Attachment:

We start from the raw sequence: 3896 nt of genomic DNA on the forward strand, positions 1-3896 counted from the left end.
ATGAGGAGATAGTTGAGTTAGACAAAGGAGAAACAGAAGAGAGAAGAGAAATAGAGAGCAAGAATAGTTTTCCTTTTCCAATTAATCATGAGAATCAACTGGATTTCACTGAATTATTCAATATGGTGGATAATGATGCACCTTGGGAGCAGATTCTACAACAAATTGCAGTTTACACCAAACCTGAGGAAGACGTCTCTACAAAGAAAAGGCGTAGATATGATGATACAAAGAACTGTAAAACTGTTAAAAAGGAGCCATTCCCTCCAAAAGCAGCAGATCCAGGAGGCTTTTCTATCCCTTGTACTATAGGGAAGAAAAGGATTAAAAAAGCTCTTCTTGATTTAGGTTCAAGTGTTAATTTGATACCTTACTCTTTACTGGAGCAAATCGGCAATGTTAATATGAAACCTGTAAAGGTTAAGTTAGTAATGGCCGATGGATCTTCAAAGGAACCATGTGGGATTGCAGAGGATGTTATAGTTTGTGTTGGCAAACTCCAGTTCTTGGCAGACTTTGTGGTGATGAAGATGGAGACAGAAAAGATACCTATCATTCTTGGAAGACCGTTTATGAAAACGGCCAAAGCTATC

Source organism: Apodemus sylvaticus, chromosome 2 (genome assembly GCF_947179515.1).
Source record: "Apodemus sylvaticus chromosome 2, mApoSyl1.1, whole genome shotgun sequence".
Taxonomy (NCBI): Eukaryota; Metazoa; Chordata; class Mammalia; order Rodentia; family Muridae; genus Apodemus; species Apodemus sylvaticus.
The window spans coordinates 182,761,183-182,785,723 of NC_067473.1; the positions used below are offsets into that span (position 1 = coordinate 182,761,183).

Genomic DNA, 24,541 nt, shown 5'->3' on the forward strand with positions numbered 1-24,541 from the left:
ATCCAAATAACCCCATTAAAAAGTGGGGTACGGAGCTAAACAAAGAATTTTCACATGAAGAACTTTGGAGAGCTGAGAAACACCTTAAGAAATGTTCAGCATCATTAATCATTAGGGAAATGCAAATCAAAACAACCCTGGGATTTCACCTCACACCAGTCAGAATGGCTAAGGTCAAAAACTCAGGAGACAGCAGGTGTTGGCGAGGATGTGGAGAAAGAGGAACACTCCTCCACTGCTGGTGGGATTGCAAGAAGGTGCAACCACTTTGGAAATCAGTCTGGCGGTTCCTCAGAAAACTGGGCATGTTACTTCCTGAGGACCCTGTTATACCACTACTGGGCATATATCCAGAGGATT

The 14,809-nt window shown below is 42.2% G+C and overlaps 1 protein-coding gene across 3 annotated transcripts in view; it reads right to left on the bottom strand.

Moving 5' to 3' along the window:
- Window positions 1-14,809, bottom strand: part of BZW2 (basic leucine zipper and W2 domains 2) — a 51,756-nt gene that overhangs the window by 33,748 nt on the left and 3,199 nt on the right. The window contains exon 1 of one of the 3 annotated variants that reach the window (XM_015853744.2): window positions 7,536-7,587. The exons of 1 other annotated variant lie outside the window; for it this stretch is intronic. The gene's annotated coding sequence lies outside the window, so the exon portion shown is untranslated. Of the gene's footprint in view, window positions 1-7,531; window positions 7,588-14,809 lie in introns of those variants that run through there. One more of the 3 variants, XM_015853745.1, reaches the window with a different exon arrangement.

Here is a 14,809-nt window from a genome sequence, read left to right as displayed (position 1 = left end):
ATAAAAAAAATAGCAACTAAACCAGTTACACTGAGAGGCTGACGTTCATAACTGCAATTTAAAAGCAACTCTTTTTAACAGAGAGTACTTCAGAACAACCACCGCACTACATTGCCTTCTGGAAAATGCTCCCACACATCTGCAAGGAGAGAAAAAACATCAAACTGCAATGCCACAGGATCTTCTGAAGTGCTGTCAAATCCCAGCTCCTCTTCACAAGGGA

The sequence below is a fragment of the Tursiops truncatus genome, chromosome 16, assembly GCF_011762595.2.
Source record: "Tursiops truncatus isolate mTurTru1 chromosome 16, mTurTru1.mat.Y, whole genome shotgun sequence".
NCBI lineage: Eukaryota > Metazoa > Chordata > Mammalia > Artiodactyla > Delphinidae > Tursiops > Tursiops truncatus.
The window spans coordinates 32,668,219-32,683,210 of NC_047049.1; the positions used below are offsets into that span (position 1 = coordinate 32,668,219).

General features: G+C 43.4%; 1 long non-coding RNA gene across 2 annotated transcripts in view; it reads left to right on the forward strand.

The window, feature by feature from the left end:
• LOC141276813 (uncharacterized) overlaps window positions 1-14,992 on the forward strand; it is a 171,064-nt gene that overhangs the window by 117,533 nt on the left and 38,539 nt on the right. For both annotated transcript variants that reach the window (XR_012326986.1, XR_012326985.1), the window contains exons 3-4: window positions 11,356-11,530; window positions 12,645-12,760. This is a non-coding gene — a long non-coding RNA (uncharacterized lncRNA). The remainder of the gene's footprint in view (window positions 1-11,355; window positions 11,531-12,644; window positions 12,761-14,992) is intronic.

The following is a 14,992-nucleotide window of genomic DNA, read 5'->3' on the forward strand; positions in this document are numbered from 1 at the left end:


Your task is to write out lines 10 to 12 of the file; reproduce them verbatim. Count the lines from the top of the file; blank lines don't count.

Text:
Moving 5' to 3' along the window:
- Window positions 1-14,809, bottom strand: part of BZW2 (basic leucine zipper and W2 domains 2) — a 51,756-nt gene that overhangs the window by 33,748 nt on the left and 3,199 nt on the right. The window contains exon 1 of one of the 3 annotated variants that reach the window (XM_015853744.2): window positions 7,536-7,587. The exons of 1 other annotated variant lie outside the window; for it this stretch is intronic. The gene's annotated coding sequence lies outside the window, so the exon portion shown is untranslated. Of the gene's footprint in view, window positions 1-7,531; window positions 7,588-14,809 lie in introns of those variants that run through there. One more of the 3 variants, XM_015853745.1, reaches the window with a different exon arrangement.

Here is a 14,809-nt window from a genome sequence, read left to right as displayed (position 1 = left end):